Brian Mark Corrin (born July 4, 1945) was a politician in Manitoba, Canada. He was a member of the Legislative Assembly of Manitoba from 1977 to 1986, sitting as a New Democrat.[1]

Corrin was born in Winnipeg, Manitoba. The son of Max Corrin and Celia Nick,[2] Corrin was educated at the University of Manitoba (B.A. 1967, LL.B, 1970) and subsequently practiced as a lawyer with the City of Winnipeg Solicitor's Office and then in private practise. From 1974 to 1977, he served as a New Democratic member of the Winnipeg City Council.[1] During that period he also chaired the provincial Child Welfare Treatment Panel.[citation needed] In 1974, Corrin married Joy Margaret Kathleen Cooper.[2] He later married Lorraine Monaster.[3]

He was first elected to the Manitoba legislature in the provincial election of 1977,[4] defeating Tory candidate Geoff Dixon by over 1,000 votes in the north-end Winnipeg riding of Wellington. The Tories under Sterling Lyon won a majority government in this election, and Corrin sat with the opposition for the next four years as shadow Justice Minister.

When the NDP caucus met in 1979 to choose an interim leader following the resignation of Edward Schreyer, Corrin refused to cast a ballot and criticized the selection process. These actions may have ruined his chances for advancement within the party.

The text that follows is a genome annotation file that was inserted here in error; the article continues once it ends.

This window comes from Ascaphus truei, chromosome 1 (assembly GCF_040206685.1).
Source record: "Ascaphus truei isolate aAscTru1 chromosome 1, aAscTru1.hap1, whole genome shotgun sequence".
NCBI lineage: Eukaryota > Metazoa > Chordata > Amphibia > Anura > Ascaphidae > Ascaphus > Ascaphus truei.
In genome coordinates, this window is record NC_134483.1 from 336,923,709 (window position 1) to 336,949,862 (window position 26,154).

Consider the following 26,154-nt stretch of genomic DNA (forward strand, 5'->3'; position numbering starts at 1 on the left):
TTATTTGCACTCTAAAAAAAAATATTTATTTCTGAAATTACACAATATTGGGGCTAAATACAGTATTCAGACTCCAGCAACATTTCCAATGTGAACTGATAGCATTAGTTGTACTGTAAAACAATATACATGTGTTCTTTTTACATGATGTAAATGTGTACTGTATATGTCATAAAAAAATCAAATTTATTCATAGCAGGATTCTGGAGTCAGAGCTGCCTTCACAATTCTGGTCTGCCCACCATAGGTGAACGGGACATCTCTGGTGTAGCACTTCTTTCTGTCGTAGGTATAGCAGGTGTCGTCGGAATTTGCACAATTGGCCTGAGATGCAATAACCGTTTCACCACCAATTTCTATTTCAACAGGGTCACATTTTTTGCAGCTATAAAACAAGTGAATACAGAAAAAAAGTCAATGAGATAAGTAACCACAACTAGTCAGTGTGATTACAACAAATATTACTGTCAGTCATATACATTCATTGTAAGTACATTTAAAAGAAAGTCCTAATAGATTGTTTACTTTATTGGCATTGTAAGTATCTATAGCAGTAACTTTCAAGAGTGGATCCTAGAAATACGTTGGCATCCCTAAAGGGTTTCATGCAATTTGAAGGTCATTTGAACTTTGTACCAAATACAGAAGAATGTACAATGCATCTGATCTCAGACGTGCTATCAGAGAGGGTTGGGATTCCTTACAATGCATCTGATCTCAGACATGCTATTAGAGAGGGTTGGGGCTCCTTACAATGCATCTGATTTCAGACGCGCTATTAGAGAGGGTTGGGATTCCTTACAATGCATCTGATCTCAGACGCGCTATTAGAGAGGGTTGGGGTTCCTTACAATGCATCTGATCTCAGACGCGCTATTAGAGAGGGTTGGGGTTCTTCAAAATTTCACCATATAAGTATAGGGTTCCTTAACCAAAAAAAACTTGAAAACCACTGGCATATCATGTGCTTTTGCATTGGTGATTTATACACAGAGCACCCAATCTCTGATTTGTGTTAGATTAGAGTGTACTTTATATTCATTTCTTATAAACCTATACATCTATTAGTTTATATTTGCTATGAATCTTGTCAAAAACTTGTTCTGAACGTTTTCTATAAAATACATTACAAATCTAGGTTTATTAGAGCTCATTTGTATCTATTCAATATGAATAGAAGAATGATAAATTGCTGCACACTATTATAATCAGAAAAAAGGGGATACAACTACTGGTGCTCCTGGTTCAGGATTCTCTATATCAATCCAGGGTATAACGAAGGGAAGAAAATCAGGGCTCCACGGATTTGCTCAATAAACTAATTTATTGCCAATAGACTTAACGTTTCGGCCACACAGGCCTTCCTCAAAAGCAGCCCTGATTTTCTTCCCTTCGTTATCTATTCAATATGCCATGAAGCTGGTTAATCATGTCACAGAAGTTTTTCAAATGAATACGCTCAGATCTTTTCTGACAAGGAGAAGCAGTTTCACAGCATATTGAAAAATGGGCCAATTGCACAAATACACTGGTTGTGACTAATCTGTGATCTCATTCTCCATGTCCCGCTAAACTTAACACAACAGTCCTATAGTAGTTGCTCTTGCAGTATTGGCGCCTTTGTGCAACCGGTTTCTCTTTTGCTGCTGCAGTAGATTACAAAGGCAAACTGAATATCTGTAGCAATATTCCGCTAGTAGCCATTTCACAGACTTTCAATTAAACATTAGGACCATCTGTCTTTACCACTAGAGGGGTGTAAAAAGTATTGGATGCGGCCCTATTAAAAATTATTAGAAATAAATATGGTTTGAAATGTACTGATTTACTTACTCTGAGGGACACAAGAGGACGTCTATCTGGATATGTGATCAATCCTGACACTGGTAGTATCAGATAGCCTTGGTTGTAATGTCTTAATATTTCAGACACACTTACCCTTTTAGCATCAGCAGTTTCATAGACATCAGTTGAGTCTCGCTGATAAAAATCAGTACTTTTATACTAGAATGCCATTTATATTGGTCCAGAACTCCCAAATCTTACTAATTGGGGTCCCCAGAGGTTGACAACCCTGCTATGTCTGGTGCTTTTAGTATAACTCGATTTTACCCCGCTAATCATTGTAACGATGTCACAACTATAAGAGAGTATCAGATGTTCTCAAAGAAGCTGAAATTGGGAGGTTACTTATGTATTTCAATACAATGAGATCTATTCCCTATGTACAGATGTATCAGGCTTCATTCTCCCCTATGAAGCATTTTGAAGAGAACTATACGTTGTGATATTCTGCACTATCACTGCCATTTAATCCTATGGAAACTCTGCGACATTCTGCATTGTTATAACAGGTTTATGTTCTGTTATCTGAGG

Corrin was easily re-elected in the redistributed riding of Ellice in the provincial election of 1981,[4] as the NDP won a majority government under Howard Pawley. He did not receive a position in cabinet being appointed to be Legislative Assistant to the Ministers of Urban Affairs and Justice instead. In 1982 he was also appointed Legislative Assistant to the Premier.[3]

In 1983, while still serving in the legislature, Corrin challenged incumbent Bill Norrie for election as mayor of Winnipeg. He was defeated,[5] due primarily to public opposition to the Pawley government's plans to re-entrench French language services in provincial law.[6] He was also named Queens Counsel that year. He did not seek re-election to the legislature in 1986. In 1985 he was appointed chair of the provincial task force studying the impact of government regulations on business and continued in that role until 1987.[3]

In 1988, he was named a provincial judge. In 1996, he was found guilty of misconduct by a panel of six judges and suspended for 30 days. In February 2011, Corrin was charged with assault and uttering threats against a family member.[5] He was cleared of the charge in November 2011.[7]


  1. ^ a b "WCPI search results". Western Canada Pictorial Index. University of Winnipeg. Retrieved 2014-01-24.
  2. ^ a b Normandin, Pierre G (1985). Canadian Parliamentary Guide.
  3. ^ a b c Lumley, Elizabeth (2008). Canadian Who's Who. ISBN 978-0-8020-4071-8.
  4. ^ a b "Ellice". Manitoba Votes 2003. CBC News. Retrieved 2014-01-24.
  5. ^ a b "Manitoba judge charged with assault, threats". CBC News. Feb 25, 2011. Retrieved 2014-01-24.
  6. ^ "89 Canadian rebellions". This Magazine. July–August 2007. Archived from the original on 2015-04-25. Retrieved 2014-02-24.
  7. ^ Mike McIntyre (2011-11-05). "Judge cleared in assault case". Winnipeg Free Press.